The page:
We grow up under the direct influence of our parents. Whether we want them to be or not, our morals, beliefs, opinions, and political leanings are all deeply affected by the way we were raised.
At 16 years old, most of us are still dependents. Maybe we have a part-time job that we work over the summer and a couple shifts here and there during the school year, but we don’t pay for our insurance, buy our own groceries, or schedule our own doctor’s appointments. We can start driving, but that’s about it. We don’t hold any real adult responsibilities. So how could 16 year olds be trusted to impact the responsibilities of our government when they aren’t even accountable for themselves yet?
Even with the voting age at 18, the youth don’t turn out. In election after election, midterms and presidential, statistics have shown that people generally show more interest in politics as they get older. Our nation’s youth haven’t shown any kind of enthusiasm or eagerness to vote in the past, so lowering the voting age to 16 wouldn’t make a significant impact in voting turnout.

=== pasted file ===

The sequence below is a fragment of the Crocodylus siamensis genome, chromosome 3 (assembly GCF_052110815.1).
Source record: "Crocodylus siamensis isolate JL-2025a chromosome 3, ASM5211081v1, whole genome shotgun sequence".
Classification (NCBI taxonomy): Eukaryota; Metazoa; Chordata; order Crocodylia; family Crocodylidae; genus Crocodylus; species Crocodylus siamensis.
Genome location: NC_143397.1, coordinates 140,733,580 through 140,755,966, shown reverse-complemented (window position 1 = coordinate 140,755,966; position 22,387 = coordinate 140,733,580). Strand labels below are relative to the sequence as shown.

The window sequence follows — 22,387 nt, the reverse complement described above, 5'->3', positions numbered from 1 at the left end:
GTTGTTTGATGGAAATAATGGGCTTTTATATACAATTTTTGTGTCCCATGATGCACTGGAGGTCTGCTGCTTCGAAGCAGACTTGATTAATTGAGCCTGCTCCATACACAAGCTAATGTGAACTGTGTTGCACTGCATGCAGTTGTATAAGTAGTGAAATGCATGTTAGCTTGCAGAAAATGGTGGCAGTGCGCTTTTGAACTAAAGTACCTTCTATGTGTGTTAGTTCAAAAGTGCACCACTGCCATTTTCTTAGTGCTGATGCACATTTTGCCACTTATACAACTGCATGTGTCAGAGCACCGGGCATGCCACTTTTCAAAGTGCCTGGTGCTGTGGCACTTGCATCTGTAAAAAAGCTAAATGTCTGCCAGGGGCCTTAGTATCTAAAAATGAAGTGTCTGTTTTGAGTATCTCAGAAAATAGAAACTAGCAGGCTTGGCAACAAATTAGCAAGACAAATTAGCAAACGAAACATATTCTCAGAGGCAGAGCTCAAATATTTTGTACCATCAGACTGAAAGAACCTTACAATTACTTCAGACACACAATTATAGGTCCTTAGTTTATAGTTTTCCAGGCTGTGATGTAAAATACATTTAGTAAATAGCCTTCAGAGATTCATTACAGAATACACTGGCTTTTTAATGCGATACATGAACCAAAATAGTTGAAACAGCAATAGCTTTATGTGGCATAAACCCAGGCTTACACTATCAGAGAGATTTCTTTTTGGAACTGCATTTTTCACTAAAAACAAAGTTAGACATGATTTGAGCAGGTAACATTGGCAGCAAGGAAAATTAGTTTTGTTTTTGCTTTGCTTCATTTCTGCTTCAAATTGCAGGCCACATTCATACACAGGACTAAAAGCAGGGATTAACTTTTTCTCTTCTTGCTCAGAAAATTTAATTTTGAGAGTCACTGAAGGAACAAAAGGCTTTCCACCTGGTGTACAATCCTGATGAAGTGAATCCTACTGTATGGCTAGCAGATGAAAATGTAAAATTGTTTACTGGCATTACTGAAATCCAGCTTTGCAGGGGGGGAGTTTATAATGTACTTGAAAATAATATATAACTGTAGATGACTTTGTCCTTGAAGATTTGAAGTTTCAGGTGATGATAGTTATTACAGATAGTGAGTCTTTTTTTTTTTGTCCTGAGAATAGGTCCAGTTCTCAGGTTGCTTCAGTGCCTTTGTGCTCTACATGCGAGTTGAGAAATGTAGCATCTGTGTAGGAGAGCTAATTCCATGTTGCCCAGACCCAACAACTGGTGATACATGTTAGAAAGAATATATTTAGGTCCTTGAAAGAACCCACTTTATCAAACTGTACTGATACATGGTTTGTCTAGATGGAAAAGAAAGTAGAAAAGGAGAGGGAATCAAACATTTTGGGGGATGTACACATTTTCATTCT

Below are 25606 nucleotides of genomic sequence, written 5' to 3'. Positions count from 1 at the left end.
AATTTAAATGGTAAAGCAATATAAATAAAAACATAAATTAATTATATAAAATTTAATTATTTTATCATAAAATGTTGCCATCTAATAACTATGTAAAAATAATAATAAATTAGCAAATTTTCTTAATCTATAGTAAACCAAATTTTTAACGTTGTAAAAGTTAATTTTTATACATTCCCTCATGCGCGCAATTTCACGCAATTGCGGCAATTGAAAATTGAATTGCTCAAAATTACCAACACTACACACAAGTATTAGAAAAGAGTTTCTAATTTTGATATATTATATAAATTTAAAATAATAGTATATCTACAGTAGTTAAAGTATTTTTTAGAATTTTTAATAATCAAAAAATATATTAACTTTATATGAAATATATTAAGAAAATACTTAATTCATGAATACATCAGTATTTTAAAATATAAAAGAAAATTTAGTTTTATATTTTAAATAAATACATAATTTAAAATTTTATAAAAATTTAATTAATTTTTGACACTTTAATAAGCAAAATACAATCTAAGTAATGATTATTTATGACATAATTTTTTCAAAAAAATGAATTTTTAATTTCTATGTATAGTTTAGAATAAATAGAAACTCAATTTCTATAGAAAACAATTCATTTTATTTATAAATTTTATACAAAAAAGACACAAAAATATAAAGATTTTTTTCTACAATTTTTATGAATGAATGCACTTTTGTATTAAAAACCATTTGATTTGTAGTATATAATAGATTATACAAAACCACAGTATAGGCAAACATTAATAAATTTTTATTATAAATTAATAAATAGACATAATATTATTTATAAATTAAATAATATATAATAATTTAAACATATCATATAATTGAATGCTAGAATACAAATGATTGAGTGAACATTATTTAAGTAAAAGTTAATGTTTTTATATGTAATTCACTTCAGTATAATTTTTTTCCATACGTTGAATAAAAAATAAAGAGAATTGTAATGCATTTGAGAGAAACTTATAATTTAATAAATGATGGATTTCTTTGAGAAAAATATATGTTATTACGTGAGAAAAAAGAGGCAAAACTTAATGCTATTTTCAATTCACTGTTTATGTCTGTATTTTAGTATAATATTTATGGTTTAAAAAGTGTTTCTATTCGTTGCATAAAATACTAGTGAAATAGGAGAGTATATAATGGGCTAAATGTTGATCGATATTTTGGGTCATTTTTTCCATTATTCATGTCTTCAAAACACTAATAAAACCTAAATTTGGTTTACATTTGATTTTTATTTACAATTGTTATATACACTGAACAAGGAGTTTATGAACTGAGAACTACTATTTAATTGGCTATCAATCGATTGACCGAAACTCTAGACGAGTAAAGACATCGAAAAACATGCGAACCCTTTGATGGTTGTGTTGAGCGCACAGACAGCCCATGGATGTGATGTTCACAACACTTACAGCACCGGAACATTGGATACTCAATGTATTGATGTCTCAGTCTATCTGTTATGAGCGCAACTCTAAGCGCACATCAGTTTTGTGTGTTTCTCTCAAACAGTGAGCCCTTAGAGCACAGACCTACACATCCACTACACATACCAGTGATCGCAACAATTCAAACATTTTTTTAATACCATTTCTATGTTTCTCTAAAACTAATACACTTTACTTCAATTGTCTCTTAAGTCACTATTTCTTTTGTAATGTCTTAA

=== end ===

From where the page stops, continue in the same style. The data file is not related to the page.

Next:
Many 16-year-olds don’t have the knowledge to partake in our government, either. Ten states have no high school requirements for a civics course; and thirty-one of the states that do, only require a half-year of a civics course. The lack of attention that the public school system pays toward educating our youth on the government and how it works is reason enough keep the vote from 16-year- olds. Youth apathy combined with our dependent statuses make voting a right that we aren’t ready for.